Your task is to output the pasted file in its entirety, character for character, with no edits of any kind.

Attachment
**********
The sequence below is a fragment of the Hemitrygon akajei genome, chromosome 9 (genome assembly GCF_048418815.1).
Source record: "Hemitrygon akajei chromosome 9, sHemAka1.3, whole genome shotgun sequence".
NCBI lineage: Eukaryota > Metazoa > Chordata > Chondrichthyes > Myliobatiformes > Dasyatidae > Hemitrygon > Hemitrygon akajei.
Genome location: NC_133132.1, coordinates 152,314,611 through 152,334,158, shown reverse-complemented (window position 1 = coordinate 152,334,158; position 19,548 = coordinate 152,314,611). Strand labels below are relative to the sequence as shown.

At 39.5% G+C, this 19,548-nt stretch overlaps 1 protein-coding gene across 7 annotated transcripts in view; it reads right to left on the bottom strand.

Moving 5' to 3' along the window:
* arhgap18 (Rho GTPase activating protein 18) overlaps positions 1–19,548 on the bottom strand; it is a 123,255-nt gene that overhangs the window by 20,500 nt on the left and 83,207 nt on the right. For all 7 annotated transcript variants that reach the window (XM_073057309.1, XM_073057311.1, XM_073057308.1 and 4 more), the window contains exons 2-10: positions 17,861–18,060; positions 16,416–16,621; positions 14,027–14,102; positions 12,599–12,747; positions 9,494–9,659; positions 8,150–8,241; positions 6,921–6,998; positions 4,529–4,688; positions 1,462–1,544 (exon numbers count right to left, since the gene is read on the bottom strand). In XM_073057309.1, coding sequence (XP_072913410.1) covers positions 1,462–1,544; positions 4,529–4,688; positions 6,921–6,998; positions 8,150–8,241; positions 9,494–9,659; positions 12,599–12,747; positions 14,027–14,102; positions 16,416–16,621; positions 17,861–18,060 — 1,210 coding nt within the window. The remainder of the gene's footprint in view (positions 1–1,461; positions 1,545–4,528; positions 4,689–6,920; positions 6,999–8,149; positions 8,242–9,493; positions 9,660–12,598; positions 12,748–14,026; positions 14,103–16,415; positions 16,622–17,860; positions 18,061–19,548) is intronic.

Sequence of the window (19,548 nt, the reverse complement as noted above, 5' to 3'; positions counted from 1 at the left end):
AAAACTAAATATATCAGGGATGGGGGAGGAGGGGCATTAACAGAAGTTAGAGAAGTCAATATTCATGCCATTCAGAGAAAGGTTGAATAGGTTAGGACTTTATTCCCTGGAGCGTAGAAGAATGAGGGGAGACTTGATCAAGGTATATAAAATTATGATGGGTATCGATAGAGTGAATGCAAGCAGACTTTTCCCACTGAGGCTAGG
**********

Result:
The sequence below is a fragment of the Hemitrygon akajei genome, chromosome 9 (genome assembly GCF_048418815.1).
Source record: "Hemitrygon akajei chromosome 9, sHemAka1.3, whole genome shotgun sequence".
NCBI lineage: Eukaryota > Metazoa > Chordata > Chondrichthyes > Myliobatiformes > Dasyatidae > Hemitrygon > Hemitrygon akajei.
Genome location: NC_133132.1, coordinates 152,314,611 through 152,334,158, shown reverse-complemented (window position 1 = coordinate 152,334,158; position 19,548 = coordinate 152,314,611). Strand labels below are relative to the sequence as shown.

At 39.5% G+C, this 19,548-nt stretch overlaps 1 protein-coding gene across 7 annotated transcripts in view; it reads right to left on the bottom strand.

Moving 5' to 3' along the window:
* arhgap18 (Rho GTPase activating protein 18) overlaps positions 1–19,548 on the bottom strand; it is a 123,255-nt gene that overhangs the window by 20,500 nt on the left and 83,207 nt on the right. For all 7 annotated transcript variants that reach the window (XM_073057309.1, XM_073057311.1, XM_073057308.1 and 4 more), the window contains exons 2-10: positions 17,861–18,060; positions 16,416–16,621; positions 14,027–14,102; positions 12,599–12,747; positions 9,494–9,659; positions 8,150–8,241; positions 6,921–6,998; positions 4,529–4,688; positions 1,462–1,544 (exon numbers count right to left, since the gene is read on the bottom strand). In XM_073057309.1, coding sequence (XP_072913410.1) covers positions 1,462–1,544; positions 4,529–4,688; positions 6,921–6,998; positions 8,150–8,241; positions 9,494–9,659; positions 12,599–12,747; positions 14,027–14,102; positions 16,416–16,621; positions 17,861–18,060 — 1,210 coding nt within the window. The remainder of the gene's footprint in view (positions 1–1,461; positions 1,545–4,528; positions 4,689–6,920; positions 6,999–8,149; positions 8,242–9,493; positions 9,660–12,598; positions 12,748–14,026; positions 14,103–16,415; positions 16,622–17,860; positions 18,061–19,548) is intronic.

Sequence of the window (19,548 nt, the reverse complement as noted above, 5' to 3'; positions counted from 1 at the left end):
AAAACTAAATATATCAGGGATGGGGGAGGAGGGGCATTAACAGAAGTTAGAGAAGTCAATATTCATGCCATTCAGAGAAAGGTTGAATAGGTTAGGACTTTATTCCCTGGAGCGTAGAAGAATGAGGGGAGACTTGATCAAGGTATATAAAATTATGATGGGTATCGATAGAGTGAATGCAAGCAGACTTTTCCCACTGAGGCTAGG